The first-ever SDG Index and Dashboards Report for European Cities features 45 European cities.
Oslo, Norway placed first.
Cities in Europe performed the worst on SDGs 12, 13 and 15.
The report finds that “major gaps remain to monitor all SDGs,” particularly at the sub-national level.
22 May 2019: The Sustainable Development Solutions Network (SDSN) and the Brabant Center for Sustainable Development released the ‘SDG Index and Dashboards Report for European Cities.’ The report compares the performance of European capital cities and selected metropolitan areas on the SDGs.
According to SDSN, approximately 65% of the SDGs’ 169 targets “will not be reached without proper engagement of, and coordination with, local and regional governments.” In addition, SDSN emphasizes that action at local levels is critical to achieve transformation in energy, transportation and urban planning, as well as in access to health and education, among other areas.
The first-ever SDG Index and Dashboards Report for European Cities features 45 European cities and covers 56 indicators. Oslo, Norway placed first, with a score of 74.8, which means that Oslo is 74.8% of the way to realizing the SDGs, based on the measures used in the Index. Stockholm, Sweden placed second with a score of 74.2, followed by Helsinki, Finland (71.3), Copenhagen, Denmark (68.7) and Zurich, Switzerland (67.5). The five lowest-performing cities are Bucharest, Hungary (54.4), Valletta, Malta (53.8), Nicosia, Cyprus (53.7), Porto, Portugal (53.5) and Athens, Greece (48.6).
European cities perform better on SDGs 2 and 3 than US cities, due to healthier lifestyles.
European cities performed best on SDG 3 (good health and well-being), SDG 6 (clean water and sanitation), SDG 8 (decent work and economic growth) and SDG 9 (industry, innovation and infrastructure). In addition, European cities perform better on SDG 2 (zero hunger) and SDG 3 than US cities, which the report attributes to “healthier lifestyles that help prevent excessive weight gain” and chronic and preventable diseases.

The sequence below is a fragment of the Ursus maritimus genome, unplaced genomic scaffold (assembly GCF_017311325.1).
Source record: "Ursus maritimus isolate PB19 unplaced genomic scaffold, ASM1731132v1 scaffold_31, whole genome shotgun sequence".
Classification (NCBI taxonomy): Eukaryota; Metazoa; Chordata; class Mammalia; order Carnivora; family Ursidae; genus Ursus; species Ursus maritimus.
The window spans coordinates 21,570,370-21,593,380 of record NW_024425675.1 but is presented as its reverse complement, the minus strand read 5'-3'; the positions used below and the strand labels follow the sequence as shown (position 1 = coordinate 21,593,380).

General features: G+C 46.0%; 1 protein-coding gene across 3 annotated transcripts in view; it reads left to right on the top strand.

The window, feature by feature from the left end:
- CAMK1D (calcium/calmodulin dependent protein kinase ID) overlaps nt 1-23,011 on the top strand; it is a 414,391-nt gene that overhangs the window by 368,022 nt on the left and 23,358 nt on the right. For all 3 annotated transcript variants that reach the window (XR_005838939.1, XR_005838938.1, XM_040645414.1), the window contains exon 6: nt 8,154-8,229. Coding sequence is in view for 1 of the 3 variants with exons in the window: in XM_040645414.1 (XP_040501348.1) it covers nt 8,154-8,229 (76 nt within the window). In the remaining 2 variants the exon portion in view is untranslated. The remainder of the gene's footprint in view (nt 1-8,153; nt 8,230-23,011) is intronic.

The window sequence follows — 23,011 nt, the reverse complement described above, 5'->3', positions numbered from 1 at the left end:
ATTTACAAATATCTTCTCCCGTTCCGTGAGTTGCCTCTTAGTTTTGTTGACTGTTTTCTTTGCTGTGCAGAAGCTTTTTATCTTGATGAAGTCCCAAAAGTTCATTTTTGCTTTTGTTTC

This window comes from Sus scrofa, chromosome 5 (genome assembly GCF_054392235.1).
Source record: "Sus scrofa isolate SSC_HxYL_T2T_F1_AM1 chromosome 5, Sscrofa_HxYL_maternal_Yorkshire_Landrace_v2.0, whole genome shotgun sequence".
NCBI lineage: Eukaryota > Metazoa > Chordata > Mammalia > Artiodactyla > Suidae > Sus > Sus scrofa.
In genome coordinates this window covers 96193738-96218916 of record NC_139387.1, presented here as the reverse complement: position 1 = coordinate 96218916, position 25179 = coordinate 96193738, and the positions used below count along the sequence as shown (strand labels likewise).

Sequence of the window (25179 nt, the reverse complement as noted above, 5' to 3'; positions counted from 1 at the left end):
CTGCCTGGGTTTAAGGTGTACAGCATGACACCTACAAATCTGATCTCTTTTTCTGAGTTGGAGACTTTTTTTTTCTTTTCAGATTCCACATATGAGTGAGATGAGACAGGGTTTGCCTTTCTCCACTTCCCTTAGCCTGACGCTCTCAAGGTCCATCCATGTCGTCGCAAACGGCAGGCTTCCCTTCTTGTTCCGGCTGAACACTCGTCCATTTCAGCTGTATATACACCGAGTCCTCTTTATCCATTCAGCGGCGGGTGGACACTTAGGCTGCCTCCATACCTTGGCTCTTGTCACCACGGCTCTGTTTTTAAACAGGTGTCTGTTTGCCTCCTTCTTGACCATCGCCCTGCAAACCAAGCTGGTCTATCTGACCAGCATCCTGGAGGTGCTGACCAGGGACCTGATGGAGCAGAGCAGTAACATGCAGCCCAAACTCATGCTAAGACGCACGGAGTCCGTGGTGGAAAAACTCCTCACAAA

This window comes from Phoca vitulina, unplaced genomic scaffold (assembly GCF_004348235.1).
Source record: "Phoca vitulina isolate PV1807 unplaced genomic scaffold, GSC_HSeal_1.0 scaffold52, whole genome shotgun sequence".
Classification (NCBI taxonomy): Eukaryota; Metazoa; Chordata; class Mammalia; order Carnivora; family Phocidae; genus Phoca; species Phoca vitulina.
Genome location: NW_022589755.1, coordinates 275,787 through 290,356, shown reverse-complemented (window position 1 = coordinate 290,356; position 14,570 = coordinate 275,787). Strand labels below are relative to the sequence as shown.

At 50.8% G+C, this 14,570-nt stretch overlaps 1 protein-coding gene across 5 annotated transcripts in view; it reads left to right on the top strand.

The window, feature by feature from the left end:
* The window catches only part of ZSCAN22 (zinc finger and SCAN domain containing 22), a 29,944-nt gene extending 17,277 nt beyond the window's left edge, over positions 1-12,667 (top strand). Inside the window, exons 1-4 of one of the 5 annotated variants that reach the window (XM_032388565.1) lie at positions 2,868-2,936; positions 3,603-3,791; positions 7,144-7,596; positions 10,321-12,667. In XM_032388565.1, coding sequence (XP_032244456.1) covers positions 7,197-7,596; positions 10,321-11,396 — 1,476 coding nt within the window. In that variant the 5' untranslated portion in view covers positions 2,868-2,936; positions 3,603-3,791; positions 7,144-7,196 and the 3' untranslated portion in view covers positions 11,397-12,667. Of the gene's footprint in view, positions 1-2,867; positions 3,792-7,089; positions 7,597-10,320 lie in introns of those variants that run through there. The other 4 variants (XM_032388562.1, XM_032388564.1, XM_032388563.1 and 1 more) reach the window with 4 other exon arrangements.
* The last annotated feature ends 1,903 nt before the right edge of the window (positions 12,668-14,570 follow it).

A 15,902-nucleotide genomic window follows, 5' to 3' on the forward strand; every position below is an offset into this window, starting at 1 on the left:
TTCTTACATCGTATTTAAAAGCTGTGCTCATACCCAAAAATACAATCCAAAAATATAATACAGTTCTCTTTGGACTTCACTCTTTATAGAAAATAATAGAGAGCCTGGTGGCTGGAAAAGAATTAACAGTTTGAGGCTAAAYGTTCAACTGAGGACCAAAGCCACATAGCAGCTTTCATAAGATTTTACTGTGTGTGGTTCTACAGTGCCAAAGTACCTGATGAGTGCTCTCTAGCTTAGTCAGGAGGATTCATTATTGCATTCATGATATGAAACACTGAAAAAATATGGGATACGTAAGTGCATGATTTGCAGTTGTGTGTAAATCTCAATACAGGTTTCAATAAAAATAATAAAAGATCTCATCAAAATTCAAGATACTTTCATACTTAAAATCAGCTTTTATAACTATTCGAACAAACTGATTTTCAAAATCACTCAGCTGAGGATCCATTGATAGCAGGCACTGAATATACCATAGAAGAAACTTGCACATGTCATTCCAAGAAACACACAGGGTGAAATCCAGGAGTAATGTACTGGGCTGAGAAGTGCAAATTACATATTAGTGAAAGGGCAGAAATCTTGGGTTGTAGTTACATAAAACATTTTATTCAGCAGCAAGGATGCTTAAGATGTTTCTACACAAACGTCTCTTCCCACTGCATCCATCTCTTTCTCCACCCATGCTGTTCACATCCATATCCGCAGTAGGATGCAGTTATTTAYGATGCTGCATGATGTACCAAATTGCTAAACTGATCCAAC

Cities in Europe performed the worst on SDG 12 (responsible consumption and production), SDG 13 (climate action) and SDG 15 (life on land). Reporting that all European cities perform poorly on SDG 13, the author emphasize the need for further action to achieve zero net carbon dioxide (CO2) emissions by 2030. The report states that poor performance on SDG 12 is a result of low shares of ground and surface water with good chemical status. Poor performance on SDG 15 is partially explained by a lack of green spaces and high percentage of soil sealing in European cities. In addition, most European cities face challenges in reducing air pollution. Another challenge in most European cities is access to affordable and quality housing (SDG target 11.1).
The report highlights challenges in data availability, quality and comparability at the sub-national level. The report states that the European Commission (EC) has defined territorial levels and metropolitan areas and standardized subnational data and indicators, through the EC’s Joint Research Centre and Eurostat, but it stresses that “major gaps remain to monitor all SDGs.” In particular, the report cites challenges in measuring income and wealth inequalities and disparities in access to services, hindering the ability to measure the “leave no one behind” component of the 2030 Agenda. [SDSN Press Release] [Publication: European Cities SDG Index]